Dulwich Hamlet issue stark warning about their future as National League chaos continues

Sports Desk (31 January, 2021)

Dulwich Hamlet have seen seven of their last eight league games postponed

28274Champion Hill. Image: Duncan Palmer Photography

Dulwich Hamlet Football Club have warned they may not see their 129th year in existence – as chaos continues to engulf the National League amid continued Covid-19 restrictions.

The Hamlet released a statement on Sunday outlining the peril they are in, as they take the hit of continued postponements of their National League South games.

The Hamlet have seen seven of their last eight National League South fixtures postponed, and expressed their exasperation at how the situation is being handled, including funding for clubs whose main income is match-day revenue.

The Hamlet statement said: “Last week we celebrated our 128th birthday, this week we face decisions that are likely to determine whether we see our 129th and so we have started a consultation with club officials, directors, shareholders, our supporters’ trust and our whole fan community.

“We have been dependent on our community to see us through this difficult period and would like to thank everyone who has volunteered and so we feel it is important we now listen to that community.

“Having steered the club away from the brink of extinction in 2018 and cleared huge debts along the way to finally achieve a financially stable and self-sustaining model we are now being asked to voluntarily place the club back into significant debt as a direct result of the following events:

“In summer 2020 the club received frequent written assurances from the National League that the 2020-21 season would not commence before crowds could return so clubs would have income to cover costs.

“In September 2020 the National League abandoned that stance and made all clubs commence the season on the assurance that they had secured a commitment for funding based on the forecast data submitted by clubs at the League’s request outlining expected lost revenue for the six months from October to March from playing behind closed doors.

“After the first games were played the National League informed clubs that the grant funding was only three months, not six but the sports minister did confirm in parliament that the allocation would be ‘absolutely focused on gate receipts’. We budgeted accordingly.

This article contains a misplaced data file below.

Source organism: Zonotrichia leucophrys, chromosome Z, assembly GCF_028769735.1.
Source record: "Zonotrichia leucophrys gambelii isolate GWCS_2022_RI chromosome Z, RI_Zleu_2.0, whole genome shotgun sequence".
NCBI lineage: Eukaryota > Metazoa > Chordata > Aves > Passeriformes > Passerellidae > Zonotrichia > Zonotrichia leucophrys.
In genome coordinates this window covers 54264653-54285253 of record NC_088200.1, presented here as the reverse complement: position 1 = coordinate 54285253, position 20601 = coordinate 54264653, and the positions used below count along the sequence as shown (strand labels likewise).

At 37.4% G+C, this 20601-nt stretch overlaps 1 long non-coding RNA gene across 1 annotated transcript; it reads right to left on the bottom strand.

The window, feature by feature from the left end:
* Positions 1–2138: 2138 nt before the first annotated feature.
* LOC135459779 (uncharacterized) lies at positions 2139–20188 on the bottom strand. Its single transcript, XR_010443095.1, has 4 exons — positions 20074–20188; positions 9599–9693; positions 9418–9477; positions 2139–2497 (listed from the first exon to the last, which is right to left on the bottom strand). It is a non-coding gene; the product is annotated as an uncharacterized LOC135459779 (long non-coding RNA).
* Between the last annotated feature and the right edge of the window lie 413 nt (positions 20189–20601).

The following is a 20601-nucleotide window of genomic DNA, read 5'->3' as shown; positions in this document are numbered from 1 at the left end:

“The National League then informed clubs that it had come up with its own allocation method and funding would not be ‘absolutely focused on gate receipts’ giving some clubs considerably more than expected and others (including us) with considerably less.

“In November 2020 it was announced that any future funding for the next three months starting in January 2021 was no longer guaranteed to be grants.

“In December 2020 clubs were informed that it was highly unlikely that the funding for 2021 would be grants and instead require clubs to get into debt by taking out loans to continue in the competition.

“On January 1, 2021 the period of grant funding expired and all clubs entered a period of incurring costs for which no income could be generated and no funding was confirmed.

“Two weeks ago the government confirmed that 2021 funding would be loans, denied ever informing the National League that grants were a consideration beyond December and challenged the league to produce evidence to the contrary. As no evidence could be produced attempts by the League to reverse that decision have failed.

“As a result the application process for loans was communicated to clubs and includes three important facts:

“Clubs will not know before the end of February and possibly later whether they are to receive loans to cover costs they have already incurred.

“Not all costs are eligible to be covered by the loan, wages are capped at less than the current furlough level, something that will impact clubs at our level badly but the impact on the league above with higher wages will be substantial.

“The government’s current position is that funding decisions will be based on a return to normality on April 1 and normal levels of income by the start of next season meaning, (1) there is no commitment to funding in any form after March and, (2) clubs will be highly unlikely to meet the ‘exceptional circumstances’ required for a grant to be offered as they cannot claim they will have insufficient revenue in future to repay a loan.

“This week all clubs will be asked to vote on a resolution from the National League on the future of the league season (which is not due to finish until two full months after the period covered by loans).

“The club has submitted multiple requests to the league in writing asking for confirmation of the consequences of clubs not proceeding with getting into debt just to complete their competition. No responses have been received.

“We completely understand and sympathise with the clubs who can continue regardless as they have the independent means to do so or they received more than they expected from the last grants.

“We understand those clubs may be frustrated by the situation of other clubs such as ours who are owned by their communities or who received less than expected from the last grant funding allocation, but our primary responsibilities are as the temporary custodians of clubs who have been here long before us to ensure they are here for a long time to come.”


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